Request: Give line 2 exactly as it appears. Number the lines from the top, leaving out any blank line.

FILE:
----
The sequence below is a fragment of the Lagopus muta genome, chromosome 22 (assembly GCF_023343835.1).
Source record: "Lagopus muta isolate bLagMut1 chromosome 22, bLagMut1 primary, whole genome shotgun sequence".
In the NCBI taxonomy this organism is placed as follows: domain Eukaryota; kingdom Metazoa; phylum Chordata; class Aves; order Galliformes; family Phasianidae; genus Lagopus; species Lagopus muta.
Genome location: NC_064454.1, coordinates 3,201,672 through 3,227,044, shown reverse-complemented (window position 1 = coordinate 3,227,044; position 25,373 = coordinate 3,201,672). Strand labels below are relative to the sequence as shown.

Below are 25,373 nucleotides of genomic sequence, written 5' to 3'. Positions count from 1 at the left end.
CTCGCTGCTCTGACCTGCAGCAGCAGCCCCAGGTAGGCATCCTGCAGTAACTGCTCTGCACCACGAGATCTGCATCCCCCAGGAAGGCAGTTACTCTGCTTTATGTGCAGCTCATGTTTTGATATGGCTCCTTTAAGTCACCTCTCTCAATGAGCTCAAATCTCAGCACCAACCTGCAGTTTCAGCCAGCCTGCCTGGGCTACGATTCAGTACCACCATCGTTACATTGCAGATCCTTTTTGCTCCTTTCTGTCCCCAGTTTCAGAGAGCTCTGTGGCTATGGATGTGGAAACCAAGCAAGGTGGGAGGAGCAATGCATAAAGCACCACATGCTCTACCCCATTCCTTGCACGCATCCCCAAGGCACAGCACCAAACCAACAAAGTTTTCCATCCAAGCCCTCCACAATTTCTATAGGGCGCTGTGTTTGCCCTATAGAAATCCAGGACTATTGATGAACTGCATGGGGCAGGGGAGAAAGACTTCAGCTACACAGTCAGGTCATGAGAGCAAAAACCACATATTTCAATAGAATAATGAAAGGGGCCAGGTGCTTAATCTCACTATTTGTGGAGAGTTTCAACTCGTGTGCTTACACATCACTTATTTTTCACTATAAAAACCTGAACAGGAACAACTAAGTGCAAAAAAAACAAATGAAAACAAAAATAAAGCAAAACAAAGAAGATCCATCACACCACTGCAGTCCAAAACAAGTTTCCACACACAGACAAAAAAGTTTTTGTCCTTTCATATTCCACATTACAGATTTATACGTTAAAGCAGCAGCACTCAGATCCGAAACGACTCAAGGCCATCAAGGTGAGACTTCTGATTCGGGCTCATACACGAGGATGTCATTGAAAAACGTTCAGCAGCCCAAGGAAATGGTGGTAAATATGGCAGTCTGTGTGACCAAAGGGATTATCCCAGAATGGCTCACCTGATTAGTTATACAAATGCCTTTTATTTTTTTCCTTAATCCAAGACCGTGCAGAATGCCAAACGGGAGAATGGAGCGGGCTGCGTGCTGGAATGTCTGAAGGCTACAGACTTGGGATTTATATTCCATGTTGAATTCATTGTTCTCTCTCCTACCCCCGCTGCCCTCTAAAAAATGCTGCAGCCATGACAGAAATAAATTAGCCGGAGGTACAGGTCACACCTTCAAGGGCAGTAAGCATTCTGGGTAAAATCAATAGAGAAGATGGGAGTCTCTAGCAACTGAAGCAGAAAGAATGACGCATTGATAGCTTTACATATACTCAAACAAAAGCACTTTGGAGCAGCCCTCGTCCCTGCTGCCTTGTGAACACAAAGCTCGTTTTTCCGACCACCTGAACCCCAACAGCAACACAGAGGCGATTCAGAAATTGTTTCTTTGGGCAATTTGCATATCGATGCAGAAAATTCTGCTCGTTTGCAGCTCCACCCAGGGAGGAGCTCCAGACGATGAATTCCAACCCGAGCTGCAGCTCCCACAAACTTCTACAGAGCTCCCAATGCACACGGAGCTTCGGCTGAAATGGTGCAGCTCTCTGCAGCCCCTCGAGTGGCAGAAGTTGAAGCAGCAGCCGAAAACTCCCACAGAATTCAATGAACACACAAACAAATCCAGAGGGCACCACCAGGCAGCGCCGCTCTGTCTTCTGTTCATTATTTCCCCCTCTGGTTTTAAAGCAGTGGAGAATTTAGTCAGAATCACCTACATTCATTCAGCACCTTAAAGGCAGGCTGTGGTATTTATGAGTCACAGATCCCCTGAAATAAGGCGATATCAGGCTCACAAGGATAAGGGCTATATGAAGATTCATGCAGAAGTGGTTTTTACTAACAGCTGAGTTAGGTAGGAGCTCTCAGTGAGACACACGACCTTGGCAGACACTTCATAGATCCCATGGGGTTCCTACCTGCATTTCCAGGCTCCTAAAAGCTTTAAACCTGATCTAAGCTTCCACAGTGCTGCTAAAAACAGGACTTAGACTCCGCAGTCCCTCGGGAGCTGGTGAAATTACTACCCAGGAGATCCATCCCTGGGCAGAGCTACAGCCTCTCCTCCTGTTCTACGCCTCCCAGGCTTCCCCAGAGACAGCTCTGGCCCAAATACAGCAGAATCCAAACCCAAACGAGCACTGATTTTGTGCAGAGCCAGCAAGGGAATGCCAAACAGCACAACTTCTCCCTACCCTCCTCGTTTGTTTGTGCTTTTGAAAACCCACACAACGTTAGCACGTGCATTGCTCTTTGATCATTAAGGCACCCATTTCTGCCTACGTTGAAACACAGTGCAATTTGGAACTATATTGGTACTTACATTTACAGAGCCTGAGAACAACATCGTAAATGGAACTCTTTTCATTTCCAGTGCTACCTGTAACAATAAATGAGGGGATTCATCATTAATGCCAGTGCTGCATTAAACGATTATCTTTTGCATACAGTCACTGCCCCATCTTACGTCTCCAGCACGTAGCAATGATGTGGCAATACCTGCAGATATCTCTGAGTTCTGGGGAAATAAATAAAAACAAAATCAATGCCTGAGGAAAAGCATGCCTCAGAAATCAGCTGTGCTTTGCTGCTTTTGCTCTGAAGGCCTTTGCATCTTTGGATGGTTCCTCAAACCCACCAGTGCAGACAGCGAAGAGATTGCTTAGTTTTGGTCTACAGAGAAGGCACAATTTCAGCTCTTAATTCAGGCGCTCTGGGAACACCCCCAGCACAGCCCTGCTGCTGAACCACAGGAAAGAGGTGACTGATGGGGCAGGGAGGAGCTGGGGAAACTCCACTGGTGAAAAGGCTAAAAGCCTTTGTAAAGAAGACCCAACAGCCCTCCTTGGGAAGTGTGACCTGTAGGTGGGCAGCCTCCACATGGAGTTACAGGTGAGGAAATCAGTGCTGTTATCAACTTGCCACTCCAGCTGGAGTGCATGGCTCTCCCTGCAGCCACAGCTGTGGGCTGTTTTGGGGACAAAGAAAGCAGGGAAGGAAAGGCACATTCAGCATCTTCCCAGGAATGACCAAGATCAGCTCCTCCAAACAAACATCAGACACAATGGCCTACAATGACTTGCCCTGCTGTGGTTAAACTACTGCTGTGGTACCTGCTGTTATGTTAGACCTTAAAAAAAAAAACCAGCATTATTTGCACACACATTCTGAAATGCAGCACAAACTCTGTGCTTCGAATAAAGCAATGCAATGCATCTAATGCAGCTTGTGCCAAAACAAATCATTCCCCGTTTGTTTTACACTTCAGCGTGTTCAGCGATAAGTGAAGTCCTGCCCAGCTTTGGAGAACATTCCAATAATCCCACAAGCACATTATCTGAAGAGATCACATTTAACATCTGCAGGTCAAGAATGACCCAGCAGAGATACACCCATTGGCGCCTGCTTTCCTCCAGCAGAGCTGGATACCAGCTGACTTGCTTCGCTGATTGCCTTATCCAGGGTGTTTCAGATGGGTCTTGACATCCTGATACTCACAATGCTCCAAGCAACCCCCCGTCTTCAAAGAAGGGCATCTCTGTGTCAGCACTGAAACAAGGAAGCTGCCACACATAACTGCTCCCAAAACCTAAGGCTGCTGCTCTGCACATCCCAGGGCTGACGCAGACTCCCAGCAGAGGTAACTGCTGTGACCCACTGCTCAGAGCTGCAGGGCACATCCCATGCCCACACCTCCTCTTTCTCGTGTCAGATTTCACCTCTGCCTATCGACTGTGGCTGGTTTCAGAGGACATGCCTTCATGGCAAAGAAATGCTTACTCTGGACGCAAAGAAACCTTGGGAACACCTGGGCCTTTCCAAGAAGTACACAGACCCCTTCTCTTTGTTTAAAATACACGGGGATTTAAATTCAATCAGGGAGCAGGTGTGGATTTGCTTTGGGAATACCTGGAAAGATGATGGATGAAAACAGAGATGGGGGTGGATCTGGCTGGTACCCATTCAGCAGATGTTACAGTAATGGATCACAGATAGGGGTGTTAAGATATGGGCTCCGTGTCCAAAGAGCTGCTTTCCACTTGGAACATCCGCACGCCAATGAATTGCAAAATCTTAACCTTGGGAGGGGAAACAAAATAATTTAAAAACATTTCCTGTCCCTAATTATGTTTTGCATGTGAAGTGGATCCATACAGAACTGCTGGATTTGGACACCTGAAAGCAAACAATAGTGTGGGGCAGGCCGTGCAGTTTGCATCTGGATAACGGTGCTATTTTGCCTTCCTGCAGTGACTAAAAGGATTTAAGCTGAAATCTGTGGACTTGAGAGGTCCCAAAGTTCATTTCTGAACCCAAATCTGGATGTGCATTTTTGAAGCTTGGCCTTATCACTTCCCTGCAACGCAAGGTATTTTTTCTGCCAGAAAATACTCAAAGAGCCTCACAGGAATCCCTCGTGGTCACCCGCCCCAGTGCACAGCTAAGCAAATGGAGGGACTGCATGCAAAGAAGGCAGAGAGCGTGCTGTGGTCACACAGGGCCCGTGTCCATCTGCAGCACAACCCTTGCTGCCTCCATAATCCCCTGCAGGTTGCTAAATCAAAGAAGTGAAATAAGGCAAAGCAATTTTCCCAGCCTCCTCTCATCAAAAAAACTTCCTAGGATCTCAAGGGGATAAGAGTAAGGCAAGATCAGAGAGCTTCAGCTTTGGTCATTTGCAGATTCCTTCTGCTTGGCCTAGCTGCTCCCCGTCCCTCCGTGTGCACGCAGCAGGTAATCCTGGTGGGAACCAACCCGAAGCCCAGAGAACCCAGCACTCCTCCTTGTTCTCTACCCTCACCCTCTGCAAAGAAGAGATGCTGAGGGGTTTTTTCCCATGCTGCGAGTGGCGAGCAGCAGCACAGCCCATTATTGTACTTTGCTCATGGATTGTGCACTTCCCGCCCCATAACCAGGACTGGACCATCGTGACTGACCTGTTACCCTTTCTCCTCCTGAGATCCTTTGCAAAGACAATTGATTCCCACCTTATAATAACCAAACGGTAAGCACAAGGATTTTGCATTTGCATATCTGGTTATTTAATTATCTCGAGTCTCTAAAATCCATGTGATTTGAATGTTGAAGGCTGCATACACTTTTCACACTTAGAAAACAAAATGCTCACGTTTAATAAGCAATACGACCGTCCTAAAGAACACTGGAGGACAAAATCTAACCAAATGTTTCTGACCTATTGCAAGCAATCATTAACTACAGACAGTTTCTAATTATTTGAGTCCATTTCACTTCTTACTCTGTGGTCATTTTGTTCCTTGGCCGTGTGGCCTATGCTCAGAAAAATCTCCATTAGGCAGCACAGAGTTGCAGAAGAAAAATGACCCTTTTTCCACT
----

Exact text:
Source record: "Lagopus muta isolate bLagMut1 chromosome 22, bLagMut1 primary, whole genome shotgun sequence".